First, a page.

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date: 14 June 2024

Dos Passos, Johnlocked

Dos Passos, Johnlocked

  • Robert M. Dowling

Extract

John Roderigo Dos Passos was a major twentieth-century American novelist and self-styled “chronicler” of the American scene. He is best known for his contributions to the literary avant-garde of the 1920s and 1930s, most notably Three Soldiers (1921), Manhattan Transfer (1925), and the U.S.A. trilogy—The 42nd Parallel (1930), 1919 (1932), and The Big Money (1936). The most influential American reviewers of the early to mid-twentieth century, Edmund Wilson, Malcolm Cowley, and Granville Hicks, all welcomed Dos Passos as a foremost contributor to the modern American tradition. Dos Passos combined the artistic practices of literary naturalism and modernism and, significantly, foresaw many of the literary agendas that dominated postmodern writing in the late twentieth century. Just before the eruption of World War II, Dos Passos effected a notorious shift in his political views from radical to reactionary and subsequently alienated many friends and critics on the Left. By the 1950s—a period in which literary stature depended largely on the extent to which an author challenged, rather than affirmed, the conservative establishment—Dos Passos had fallen so low in the eyes of the literary elite that James T. Farrell ironically remarked, “Dos Passos's liberalism has so decayed that his lifetime of work is not as important as two short stories and a wooden novel by Lionel Trilling.” Trilling's single novel, The Middle of the Journey (1947), is no longer widely read, and Dos Passos's work is—but definitely not his lifetime's worth.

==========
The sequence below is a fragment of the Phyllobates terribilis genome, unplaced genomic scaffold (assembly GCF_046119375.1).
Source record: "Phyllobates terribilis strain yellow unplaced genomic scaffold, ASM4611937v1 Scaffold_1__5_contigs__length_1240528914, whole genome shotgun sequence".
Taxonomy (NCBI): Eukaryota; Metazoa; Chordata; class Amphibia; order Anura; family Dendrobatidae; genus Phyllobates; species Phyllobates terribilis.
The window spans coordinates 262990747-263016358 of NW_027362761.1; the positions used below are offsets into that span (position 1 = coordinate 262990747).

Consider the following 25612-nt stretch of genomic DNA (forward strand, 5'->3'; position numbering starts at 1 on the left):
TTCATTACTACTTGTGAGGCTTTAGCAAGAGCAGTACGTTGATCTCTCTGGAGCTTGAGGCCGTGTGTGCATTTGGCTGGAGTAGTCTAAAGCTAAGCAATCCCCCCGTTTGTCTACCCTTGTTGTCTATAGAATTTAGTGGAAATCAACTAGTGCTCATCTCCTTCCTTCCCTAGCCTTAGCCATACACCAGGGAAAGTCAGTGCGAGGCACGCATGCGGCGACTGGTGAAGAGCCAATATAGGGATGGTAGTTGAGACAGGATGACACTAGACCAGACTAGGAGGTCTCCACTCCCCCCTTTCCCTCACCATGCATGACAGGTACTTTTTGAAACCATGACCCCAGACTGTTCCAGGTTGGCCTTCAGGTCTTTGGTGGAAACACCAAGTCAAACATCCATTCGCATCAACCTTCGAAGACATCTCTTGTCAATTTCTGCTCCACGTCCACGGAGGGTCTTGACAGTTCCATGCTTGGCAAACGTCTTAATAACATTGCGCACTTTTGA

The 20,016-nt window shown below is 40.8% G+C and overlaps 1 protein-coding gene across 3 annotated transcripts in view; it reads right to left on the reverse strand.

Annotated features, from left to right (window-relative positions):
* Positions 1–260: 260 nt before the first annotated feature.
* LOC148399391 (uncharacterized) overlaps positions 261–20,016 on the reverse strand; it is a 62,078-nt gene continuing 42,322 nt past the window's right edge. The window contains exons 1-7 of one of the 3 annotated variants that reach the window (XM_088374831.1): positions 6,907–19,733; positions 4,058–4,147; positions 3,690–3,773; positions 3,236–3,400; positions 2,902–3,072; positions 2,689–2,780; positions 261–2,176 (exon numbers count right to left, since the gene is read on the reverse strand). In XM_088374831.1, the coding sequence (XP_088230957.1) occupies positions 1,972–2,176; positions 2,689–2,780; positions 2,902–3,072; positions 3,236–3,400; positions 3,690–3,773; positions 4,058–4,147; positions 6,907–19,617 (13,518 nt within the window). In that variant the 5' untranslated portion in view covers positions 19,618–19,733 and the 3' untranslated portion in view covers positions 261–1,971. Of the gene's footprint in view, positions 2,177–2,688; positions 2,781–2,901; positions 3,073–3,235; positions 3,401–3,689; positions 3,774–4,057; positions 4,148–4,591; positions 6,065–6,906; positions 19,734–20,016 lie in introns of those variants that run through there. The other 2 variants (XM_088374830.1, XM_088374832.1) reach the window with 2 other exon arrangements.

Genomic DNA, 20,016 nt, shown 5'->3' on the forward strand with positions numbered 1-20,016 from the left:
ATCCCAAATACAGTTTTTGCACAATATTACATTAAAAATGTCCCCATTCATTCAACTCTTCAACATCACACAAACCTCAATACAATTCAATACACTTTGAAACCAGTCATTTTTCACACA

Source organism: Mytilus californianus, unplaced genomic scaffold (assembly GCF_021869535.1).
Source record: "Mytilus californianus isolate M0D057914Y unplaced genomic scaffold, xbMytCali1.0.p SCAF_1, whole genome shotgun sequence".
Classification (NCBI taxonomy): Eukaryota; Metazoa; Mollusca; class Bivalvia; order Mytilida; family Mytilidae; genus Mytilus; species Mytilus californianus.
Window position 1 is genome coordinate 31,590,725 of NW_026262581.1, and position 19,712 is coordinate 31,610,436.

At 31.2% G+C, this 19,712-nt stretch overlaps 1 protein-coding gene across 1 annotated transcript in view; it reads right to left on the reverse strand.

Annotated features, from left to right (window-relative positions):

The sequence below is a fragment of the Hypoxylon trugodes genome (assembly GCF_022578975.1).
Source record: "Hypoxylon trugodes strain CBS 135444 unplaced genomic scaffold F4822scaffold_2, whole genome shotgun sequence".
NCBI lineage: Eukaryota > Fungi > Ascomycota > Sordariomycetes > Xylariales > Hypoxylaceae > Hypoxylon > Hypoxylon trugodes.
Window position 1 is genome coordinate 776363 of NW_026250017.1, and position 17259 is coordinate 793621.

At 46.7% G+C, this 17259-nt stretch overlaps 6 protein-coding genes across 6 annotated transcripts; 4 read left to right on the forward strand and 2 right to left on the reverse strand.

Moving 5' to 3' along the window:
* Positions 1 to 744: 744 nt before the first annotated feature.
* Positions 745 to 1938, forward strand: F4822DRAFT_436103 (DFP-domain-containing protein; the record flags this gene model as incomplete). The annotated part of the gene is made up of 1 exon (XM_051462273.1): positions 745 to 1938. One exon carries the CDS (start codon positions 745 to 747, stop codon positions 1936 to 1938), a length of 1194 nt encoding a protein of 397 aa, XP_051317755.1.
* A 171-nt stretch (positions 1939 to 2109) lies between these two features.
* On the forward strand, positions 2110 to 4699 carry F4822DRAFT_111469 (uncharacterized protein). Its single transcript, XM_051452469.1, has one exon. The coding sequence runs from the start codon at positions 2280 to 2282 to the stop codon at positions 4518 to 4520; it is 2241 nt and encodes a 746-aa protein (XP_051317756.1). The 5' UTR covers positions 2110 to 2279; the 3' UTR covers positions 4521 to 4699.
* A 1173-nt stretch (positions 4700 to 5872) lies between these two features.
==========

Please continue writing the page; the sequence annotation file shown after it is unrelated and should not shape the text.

Subjects

  • North American Literatures

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